Remember this Date(1950)

30min per episode

Remmember This Date is an American game show that aired on NBC from November 14, 1950 to June 28, 1951. The program is most notable for being the first daytime game show.

Name That Tune(1952)

30min per episode | Music

Name That Tune is an American television game show that put two contestants against each other to test their knowledge of songs. Premiering in the United States on NBC Radio in 1952, the show was created and produced by Harry Salter and his wife Roberta.Name That Tune ran from 1953–1959 on NBC and CBS in prime time. The first hosts were Red Benson and later Bill Cullen, but George DeWitt became most identified with the show.Richard Hayes also emceed a local edition from 1970–1971, which ran for 26 weeks in a small number of markets. However, the best-remembered syndicated Name That Tune aired once a week from 1974–1981 with host Tom Kennedy. The series was revived for daily syndication in 1984, and its lone season was hosted by Jim Lange. For the last two of these series, John Harlan served as announcer.The centerpiece of each Name That Tune series was an orchestra, which would play the songs for the contestants to guess. The syndicated series' orchestras were conducted by Bob Alberti, Tommy Oliver, and Stan Worth. A second band, Dan Sawyer and the Sound System, was also featured from 1978–1981. Beginning in 1976 and continuing for the remainder of the weekly syndicated series, as well as for the entire 1984 run, the show's title became The $100,000 Name That Tune.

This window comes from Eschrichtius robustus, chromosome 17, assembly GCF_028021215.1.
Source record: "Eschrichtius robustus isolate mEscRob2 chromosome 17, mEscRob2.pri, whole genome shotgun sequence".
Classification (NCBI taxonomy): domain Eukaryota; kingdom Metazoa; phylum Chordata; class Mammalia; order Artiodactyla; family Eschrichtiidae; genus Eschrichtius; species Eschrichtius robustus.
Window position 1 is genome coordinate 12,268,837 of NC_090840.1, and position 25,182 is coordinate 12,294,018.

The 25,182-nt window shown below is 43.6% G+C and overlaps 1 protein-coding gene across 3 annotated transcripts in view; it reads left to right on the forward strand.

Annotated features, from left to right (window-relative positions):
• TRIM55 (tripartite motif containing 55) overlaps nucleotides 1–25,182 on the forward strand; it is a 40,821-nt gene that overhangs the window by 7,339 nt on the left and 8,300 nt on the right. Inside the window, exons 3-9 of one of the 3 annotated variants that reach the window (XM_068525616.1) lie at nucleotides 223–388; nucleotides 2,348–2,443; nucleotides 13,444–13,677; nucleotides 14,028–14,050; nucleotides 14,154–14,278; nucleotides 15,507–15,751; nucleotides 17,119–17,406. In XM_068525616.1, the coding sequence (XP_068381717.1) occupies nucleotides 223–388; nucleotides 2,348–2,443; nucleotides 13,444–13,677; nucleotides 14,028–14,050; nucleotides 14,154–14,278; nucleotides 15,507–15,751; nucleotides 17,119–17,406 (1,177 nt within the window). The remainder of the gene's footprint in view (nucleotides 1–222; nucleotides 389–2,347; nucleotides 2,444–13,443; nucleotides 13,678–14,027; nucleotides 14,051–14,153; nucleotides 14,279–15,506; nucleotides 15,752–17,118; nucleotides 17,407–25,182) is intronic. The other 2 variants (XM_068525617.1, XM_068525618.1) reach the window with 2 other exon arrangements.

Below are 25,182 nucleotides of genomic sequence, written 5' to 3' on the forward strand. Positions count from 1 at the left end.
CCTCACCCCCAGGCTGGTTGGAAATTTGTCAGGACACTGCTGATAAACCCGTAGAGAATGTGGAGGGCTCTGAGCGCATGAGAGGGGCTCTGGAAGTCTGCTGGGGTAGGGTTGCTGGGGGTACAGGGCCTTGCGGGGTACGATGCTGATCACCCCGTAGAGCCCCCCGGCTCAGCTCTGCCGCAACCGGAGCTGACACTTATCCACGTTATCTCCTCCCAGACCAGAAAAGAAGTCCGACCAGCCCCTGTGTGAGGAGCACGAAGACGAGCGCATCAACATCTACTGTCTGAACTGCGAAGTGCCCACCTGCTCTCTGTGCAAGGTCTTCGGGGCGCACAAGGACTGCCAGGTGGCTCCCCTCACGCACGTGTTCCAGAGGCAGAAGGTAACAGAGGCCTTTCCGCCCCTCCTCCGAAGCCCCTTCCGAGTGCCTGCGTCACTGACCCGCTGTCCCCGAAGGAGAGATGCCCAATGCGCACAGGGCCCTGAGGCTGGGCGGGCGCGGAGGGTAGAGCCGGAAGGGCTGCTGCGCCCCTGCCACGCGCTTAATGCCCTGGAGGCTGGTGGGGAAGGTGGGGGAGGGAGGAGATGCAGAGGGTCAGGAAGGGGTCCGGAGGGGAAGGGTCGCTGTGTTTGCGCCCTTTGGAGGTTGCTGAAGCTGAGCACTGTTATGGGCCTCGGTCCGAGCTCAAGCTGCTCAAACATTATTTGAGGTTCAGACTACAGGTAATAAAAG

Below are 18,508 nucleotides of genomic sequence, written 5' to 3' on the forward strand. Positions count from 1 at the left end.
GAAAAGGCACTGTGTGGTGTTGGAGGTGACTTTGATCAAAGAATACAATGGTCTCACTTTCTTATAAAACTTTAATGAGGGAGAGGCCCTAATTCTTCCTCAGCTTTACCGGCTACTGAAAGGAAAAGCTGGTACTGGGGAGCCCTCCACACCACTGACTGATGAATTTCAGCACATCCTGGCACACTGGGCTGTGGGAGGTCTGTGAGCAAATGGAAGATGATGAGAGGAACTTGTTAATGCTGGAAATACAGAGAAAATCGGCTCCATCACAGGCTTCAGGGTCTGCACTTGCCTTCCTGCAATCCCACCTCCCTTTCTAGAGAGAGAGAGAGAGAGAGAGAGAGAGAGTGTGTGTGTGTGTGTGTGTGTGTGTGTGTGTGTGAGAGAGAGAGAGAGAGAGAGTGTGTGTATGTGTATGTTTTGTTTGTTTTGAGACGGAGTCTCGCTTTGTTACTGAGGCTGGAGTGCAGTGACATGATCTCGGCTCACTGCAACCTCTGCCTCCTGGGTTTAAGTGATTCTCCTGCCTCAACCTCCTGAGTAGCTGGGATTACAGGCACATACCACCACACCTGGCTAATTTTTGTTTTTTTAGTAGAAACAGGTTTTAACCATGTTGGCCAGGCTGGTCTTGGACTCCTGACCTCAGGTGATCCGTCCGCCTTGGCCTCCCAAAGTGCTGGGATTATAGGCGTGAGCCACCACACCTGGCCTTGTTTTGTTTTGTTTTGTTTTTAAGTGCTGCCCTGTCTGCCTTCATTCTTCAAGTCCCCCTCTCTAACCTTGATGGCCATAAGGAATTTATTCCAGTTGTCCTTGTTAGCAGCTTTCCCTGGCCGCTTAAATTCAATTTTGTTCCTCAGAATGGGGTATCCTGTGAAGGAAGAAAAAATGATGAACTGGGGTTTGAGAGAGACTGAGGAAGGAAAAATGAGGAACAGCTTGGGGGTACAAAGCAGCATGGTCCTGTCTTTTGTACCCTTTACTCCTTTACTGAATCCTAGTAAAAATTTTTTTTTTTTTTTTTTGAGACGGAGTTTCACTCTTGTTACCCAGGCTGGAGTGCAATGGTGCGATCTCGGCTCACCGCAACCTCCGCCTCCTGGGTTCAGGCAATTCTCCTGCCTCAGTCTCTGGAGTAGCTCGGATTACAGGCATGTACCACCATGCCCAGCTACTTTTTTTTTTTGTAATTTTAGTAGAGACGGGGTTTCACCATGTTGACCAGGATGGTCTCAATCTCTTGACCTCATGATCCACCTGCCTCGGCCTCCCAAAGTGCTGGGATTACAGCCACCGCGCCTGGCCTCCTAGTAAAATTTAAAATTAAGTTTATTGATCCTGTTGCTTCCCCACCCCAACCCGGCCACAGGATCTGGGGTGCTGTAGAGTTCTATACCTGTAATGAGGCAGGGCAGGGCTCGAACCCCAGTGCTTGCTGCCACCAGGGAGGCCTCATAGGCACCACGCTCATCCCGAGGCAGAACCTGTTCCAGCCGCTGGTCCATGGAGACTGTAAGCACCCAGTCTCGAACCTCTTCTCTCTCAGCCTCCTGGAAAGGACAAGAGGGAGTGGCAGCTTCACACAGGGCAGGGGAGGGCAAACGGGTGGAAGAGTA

High-Low(1957)

30min per episode

High Low was an American game show that aired on NBC from July 4 to September 19, 1957. The series was a summer replacement for the popular variety show The Ford Show. Jack Barry was the emcee and Don Pardo was the announcer.

Directed by Charles S. Dubin

Break the Bank(1948)

30min per episode

Break the Bank is an American quiz show which aired variously on Mutual Radio and ABC, CBS and NBC television from 1945 to 1957.

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Okay, Mother(2021-)

Okay, Mother is an American daytime variety/game show hosted by Dennis James which originally aired on WABD in New York City in 1948. After receiving good ratings and largely positive reviews the show, originally titled Mothers Inc., aired nationally from 1 pm to 1:30 pm ET on the DuMont Television Network from Summer 1949 to July 6, 1951.